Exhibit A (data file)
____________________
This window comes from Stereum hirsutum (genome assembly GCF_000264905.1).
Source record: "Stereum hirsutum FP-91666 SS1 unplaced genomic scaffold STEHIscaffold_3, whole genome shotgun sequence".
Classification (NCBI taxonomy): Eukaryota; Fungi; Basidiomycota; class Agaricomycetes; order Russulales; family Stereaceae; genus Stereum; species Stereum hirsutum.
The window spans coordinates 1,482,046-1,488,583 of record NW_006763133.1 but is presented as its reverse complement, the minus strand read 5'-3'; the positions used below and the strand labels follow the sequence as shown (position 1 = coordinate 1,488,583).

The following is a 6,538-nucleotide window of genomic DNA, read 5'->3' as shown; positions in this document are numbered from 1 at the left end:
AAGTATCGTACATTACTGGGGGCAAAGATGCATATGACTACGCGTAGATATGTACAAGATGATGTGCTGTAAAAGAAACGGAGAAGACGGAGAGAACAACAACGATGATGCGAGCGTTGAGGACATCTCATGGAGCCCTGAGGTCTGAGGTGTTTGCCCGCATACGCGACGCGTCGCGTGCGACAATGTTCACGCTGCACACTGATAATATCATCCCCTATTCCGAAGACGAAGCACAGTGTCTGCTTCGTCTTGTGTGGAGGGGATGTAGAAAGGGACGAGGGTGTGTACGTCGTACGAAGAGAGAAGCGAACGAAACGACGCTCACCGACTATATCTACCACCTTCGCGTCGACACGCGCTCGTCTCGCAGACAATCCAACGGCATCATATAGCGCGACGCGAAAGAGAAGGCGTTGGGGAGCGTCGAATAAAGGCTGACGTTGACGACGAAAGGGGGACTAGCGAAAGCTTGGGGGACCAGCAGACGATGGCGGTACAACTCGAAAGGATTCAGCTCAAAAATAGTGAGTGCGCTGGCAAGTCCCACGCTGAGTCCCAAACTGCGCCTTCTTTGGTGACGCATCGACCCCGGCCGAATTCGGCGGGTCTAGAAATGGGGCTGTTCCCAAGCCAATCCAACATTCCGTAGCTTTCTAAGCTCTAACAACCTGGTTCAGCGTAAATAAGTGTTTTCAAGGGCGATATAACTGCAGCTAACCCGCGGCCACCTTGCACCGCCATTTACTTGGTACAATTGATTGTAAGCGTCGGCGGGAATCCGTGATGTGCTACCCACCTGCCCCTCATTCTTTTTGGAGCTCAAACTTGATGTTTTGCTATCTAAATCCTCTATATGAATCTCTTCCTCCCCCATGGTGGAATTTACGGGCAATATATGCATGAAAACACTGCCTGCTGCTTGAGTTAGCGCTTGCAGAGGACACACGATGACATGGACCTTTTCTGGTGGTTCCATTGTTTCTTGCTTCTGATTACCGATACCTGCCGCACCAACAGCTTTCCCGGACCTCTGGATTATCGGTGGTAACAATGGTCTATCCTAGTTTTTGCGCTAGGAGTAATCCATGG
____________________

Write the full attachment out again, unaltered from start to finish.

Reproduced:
This window comes from Stereum hirsutum (genome assembly GCF_000264905.1).
Source record: "Stereum hirsutum FP-91666 SS1 unplaced genomic scaffold STEHIscaffold_3, whole genome shotgun sequence".
Classification (NCBI taxonomy): Eukaryota; Fungi; Basidiomycota; class Agaricomycetes; order Russulales; family Stereaceae; genus Stereum; species Stereum hirsutum.
The window spans coordinates 1,482,046-1,488,583 of record NW_006763133.1 but is presented as its reverse complement, the minus strand read 5'-3'; the positions used below and the strand labels follow the sequence as shown (position 1 = coordinate 1,488,583).

The following is a 6,538-nucleotide window of genomic DNA, read 5'->3' as shown; positions in this document are numbered from 1 at the left end:
AAGTATCGTACATTACTGGGGGCAAAGATGCATATGACTACGCGTAGATATGTACAAGATGATGTGCTGTAAAAGAAACGGAGAAGACGGAGAGAACAACAACGATGATGCGAGCGTTGAGGACATCTCATGGAGCCCTGAGGTCTGAGGTGTTTGCCCGCATACGCGACGCGTCGCGTGCGACAATGTTCACGCTGCACACTGATAATATCATCCCCTATTCCGAAGACGAAGCACAGTGTCTGCTTCGTCTTGTGTGGAGGGGATGTAGAAAGGGACGAGGGTGTGTACGTCGTACGAAGAGAGAAGCGAACGAAACGACGCTCACCGACTATATCTACCACCTTCGCGTCGACACGCGCTCGTCTCGCAGACAATCCAACGGCATCATATAGCGCGACGCGAAAGAGAAGGCGTTGGGGAGCGTCGAATAAAGGCTGACGTTGACGACGAAAGGGGGACTAGCGAAAGCTTGGGGGACCAGCAGACGATGGCGGTACAACTCGAAAGGATTCAGCTCAAAAATAGTGAGTGCGCTGGCAAGTCCCACGCTGAGTCCCAAACTGCGCCTTCTTTGGTGACGCATCGACCCCGGCCGAATTCGGCGGGTCTAGAAATGGGGCTGTTCCCAAGCCAATCCAACATTCCGTAGCTTTCTAAGCTCTAACAACCTGGTTCAGCGTAAATAAGTGTTTTCAAGGGCGATATAACTGCAGCTAACCCGCGGCCACCTTGCACCGCCATTTACTTGGTACAATTGATTGTAAGCGTCGGCGGGAATCCGTGATGTGCTACCCACCTGCCCCTCATTCTTTTTGGAGCTCAAACTTGATGTTTTGCTATCTAAATCCTCTATATGAATCTCTTCCTCCCCCATGGTGGAATTTACGGGCAATATATGCATGAAAACACTGCCTGCTGCTTGAGTTAGCGCTTGCAGAGGACACACGATGACATGGACCTTTTCTGGTGGTTCCATTGTTTCTTGCTTCTGATTACCGATACCTGCCGCACCAACAGCTTTCCCGGACCTCTGGATTATCGGTGGTAACAATGGTCTATCCTAGTTTTTGCGCTAGGAGTAATCCATGG